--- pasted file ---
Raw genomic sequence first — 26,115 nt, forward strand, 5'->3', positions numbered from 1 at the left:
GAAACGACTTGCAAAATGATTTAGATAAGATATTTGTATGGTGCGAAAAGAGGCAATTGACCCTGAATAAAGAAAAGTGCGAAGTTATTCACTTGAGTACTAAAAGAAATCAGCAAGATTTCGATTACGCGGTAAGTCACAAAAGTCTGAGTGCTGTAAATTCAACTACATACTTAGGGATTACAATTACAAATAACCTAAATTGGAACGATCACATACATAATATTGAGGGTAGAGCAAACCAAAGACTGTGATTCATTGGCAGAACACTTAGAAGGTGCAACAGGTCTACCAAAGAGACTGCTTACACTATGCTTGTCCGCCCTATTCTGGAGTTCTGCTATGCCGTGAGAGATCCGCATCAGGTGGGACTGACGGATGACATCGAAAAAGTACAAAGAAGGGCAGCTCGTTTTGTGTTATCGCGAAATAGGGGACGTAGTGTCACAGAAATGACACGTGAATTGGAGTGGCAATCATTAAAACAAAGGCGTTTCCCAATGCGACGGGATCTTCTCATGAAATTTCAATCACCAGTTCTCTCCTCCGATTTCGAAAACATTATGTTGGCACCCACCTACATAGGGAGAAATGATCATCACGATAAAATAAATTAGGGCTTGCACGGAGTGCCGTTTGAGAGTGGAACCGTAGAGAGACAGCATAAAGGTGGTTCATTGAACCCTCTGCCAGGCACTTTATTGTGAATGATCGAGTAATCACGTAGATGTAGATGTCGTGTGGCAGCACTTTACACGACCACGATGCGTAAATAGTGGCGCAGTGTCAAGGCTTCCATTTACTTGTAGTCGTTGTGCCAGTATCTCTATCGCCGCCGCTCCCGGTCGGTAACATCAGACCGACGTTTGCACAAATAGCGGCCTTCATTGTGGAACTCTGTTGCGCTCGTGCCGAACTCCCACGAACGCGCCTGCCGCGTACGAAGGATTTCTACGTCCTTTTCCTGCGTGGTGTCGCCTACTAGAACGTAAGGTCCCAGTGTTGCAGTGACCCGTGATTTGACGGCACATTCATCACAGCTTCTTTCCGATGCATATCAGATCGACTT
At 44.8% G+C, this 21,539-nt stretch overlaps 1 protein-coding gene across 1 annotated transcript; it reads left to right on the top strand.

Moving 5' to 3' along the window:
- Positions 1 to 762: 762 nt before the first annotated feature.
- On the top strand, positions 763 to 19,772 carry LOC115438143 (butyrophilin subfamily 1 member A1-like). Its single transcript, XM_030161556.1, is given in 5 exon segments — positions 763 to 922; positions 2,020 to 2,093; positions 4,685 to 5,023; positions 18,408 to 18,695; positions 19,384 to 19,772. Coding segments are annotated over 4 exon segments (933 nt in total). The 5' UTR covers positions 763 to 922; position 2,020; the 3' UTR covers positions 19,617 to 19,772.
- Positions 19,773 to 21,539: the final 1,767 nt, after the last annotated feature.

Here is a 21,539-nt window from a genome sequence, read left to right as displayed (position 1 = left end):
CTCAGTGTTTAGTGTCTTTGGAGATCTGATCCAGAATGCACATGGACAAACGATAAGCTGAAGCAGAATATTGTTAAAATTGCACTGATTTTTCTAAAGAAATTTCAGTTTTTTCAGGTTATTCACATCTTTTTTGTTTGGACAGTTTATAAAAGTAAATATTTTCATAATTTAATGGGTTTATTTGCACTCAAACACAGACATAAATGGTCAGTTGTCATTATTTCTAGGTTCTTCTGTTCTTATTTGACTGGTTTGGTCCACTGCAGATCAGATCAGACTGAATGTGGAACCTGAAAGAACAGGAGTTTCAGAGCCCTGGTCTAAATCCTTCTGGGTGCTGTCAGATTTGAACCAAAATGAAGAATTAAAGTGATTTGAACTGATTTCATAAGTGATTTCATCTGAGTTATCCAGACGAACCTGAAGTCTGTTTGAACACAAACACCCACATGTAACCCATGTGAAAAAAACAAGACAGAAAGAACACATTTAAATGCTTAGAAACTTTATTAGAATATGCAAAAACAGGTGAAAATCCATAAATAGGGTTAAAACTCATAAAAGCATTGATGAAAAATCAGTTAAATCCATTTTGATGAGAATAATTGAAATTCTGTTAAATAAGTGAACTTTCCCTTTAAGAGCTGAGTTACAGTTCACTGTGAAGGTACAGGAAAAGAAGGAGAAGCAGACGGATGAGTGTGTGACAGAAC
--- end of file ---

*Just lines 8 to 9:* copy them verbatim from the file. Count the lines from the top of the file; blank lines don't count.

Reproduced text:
Here is a 21,539-nt window from a genome sequence, read left to right as displayed (position 1 = left end):
CTCAGTGTTTAGTGTCTTTGGAGATCTGATCCAGAATGCACATGGACAAACGATAAGCTGAAGCAGAATATTGTTAAAATTGCACTGATTTTTCTAAAGAAATTTCAGTTTTTTCAGGTTATTCACATCTTTTTTGTTTGGACAGTTTATAAAAGTAAATATTTTCATAATTTAATGGGTTTATTTGCACTCAAACACAGACATAAATGGTCAGTTGTCATTATTTCTAGGTTCTTCTGTTCTTATTTGACTGGTTTGGTCCACTGCAGATCAGATCAGACTGAATGTGGAACCTGAAAGAACAGGAGTTTCAGAGCCCTGGTCTAAATCCTTCTGGGTGCTGTCAGATTTGAACCAAAATGAAGAATTAAAGTGATTTGAACTGATTTCATAAGTGATTTCATCTGAGTTATCCAGACGAACCTGAAGTCTGTTTGAACACAAACACCCACATGTAACCCATGTGAAAAAAACAAGACAGAAAGAACACATTTAAATGCTTAGAAACTTTATTAGAATATGCAAAAACAGGTGAAAATCCATAAATAGGGTTAAAACTCATAAAAGCATTGATGAAAAATCAGTTAAATCCATTTTGATGAGAATAATTGAAATTCTGTTAAATAAGTGAACTTTCCCTTTAAGAGCTGAGTTACAGTTCACTGTGAAGGTACAGGAAAAGAAGGAGAAGCAGACGGATGAGTGTGTGACAGAAC